Despite the challenges, there are success stories. Rwanda, for example, managed to increase revenues by nearly 50 percent between 2001 and 2013 through sound reforms. Equally important, the Rwandan government was able to decrease aid dependency in key sectors, such as health, by efficiently using tax revenues. In Nigeria – an economic and demographic giant with 200 million people – only one-fifth of the country’s 70 million active citizens pay taxes. Faced with extremely high levels of corruption and plummeting oil prices, the Nigerian government recently announced its new National Tax Policy, which includes a voluntary asset and income declaration scheme to recover missing tax revenues and expand the country’s tax base. The government expects to raise $1 billion from past missed tax revenues, though that figure may be too optimistic. The new policy also includes a lower tax rate and VAT compliance threshold for small and medium-sized enterprises (SMEs).
While companies in the formal sector are subject to high corporate tax rates in Africa (29 percent on average), activities in the continent’s cash-led informal sector – which accounts for a large share of the GDP in countries like Zimbabwe, Kenya, Tanzania and Mozambique – often evade taxation. If reforms to regulate the informal sector succeed, tax bases could be broadened without compromising growth.
Countries with adequate business environments are in a better position to reduce the size of the informal sector by providing opportunities for SMEs to thrive. In countries where business activities are mostly concentrated in large enterprises (be they state-owned, partly state-owned or multinationals) and informal entrepreneurs, widening the tax base will likely prove more difficult.
Illicit trade in sub-Saharan Africa accounted for between 7.5 and 11.6% of total trade from 2005 to 2014.
Another opportunity to increase tax revenues without hampering growth – which the Nigerian and Angolan governments seem to be grasping – is to implement more effective control mechanisms to stem illicit trade flows. Washington, D.C.-based advisory Global Financial Integrity estimates that the volume of illicit trade flows in sub-Saharan Africa accounted for between 7.5 and 11.6 percent of total trade on average between 2005 and 2014.
Adapting to demographic shifts
A crucial factor for the success of fiscal consolidation in Africa is the capacity of governments to adapt to demographic shifts.
Africa has the world’s highest rate of urbanization, which means that to avoid widespread urban poverty, governments will have to raise public expenditure on basic services and infrastructure in urban areas. Property taxes may therefore increase in some of the continent’s “megacities,” including Dar es Salaam, Lagos, Kinshasa and Addis Ababa. However, the centralized collection of property taxes and the immaturity of real estate markets could compromise the revenue gain in some countries.
Africa has an extremely young and rapidly growing population, and life expectancy is expected to increase throughout the next decades. These demographic trends can represent a threat or an opportunity, depending on economic and political conditions.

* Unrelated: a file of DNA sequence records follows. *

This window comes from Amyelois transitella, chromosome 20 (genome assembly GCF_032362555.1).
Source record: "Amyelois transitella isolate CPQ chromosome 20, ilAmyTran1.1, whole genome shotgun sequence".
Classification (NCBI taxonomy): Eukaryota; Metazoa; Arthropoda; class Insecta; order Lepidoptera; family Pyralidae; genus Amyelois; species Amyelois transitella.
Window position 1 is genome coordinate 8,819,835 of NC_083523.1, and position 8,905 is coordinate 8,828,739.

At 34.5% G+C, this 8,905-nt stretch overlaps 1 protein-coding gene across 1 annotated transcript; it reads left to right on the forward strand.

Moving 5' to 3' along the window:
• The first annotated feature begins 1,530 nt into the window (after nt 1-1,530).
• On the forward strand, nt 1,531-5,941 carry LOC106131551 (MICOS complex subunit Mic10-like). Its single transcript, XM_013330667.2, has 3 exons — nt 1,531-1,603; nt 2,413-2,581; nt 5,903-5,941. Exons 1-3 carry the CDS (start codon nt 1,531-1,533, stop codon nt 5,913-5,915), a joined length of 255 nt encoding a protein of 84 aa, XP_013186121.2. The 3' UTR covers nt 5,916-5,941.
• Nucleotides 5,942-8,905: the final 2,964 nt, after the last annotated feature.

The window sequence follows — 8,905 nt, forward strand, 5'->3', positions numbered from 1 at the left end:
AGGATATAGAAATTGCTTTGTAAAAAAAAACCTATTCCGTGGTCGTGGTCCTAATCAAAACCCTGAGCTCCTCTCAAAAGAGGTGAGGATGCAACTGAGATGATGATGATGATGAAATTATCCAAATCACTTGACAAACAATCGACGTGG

Africa’s middle class – estimated at 500 million by the African Development Bank in 2012 – remains incipient and fragile. The reference threshold adopted was individuals who live on $2 per day, reflecting low, volatile incomes – a large portion of the middle class works in the informal sector. As Africa’s middle class strengthens, it could significantly change the continent’s economic and political prospects, driving growth through consumption and domestic demand and significantly widening the tax base. However, this will depend on the political and economic context in each country.
But while that outcome remains uncertain, at least in the medium term, the increase of life expectancy at birth is now a reality in many African countries. This poses a major challenge for governments, as only a small portion of the working population is covered by pension insurance under public or private schemes. According to the International Labour Organization, only 8.4 percent of the sub-Saharan African workforce contributes to pension insurance. The situation is further aggravated by the erosion of informal systems of social protection that comes with rapid urbanization and cultural changes.
Fiscal consolidation will remain a priority for most African countries, reflecting the effects of the slump in commodity prices and declining levels of official development assistance (according to the 2017 African Economic Outlook, the share of aid allocated to 17 of Africa’s 27 low-income countries is expected to decline until at least 2019). While stable African countries will likely continue to prioritize fiscal reforms, unstable countries are expected to lag.
Political stability and sound business environments will be key for fiscal consolidation to succeed in sub-Saharan Africa. Considering the high level of political and economic risk in many African countries (including poor business environments, weak property rights, unreliable access to electricity, as well as low accountability and transparency), tax hikes – especially for corporations – could deter investors.
Some countries will be able to shore up revenues by broadening the tax base without sacrificing economic growth. These will be better able to wean themselves off aid and adapt to major demographic shifts. This will require a delicate balance between state policies and market forces. Strong, albeit market-friendly, regimes in countries like Ethiopia, Rwanda, Morocco and possibly Angola may be better positioned to face the upcoming challenges. Efforts to regulate the informal sector, for example, tend to create significant resistance and may lead to periods of social unrest, as seen in Mozambique and Zimbabwe.
Demographics will also matter. High dependency ratios will likely have a negative impact on tax revenues (narrowing tax bases and potentially increasing tax rates) while requiring higher government spending. Countries with strong or emerging manufacturing sectors – as in Algeria, Morocco, South Africa, Ethiopia or Senegal – are in an advantageous position, because their citizens have better employment prospects and more reliable incomes.
The share of elderly in the African population is expected to increase over the next few decades, making the creation of efficient social security systems a serious challenge for governments. Declining fertility rates and the increased participation of women in the labor market should lower dependency ratios in countries such as Mauritius, Seychelles, Cape Verde, South Africa and Rwanda.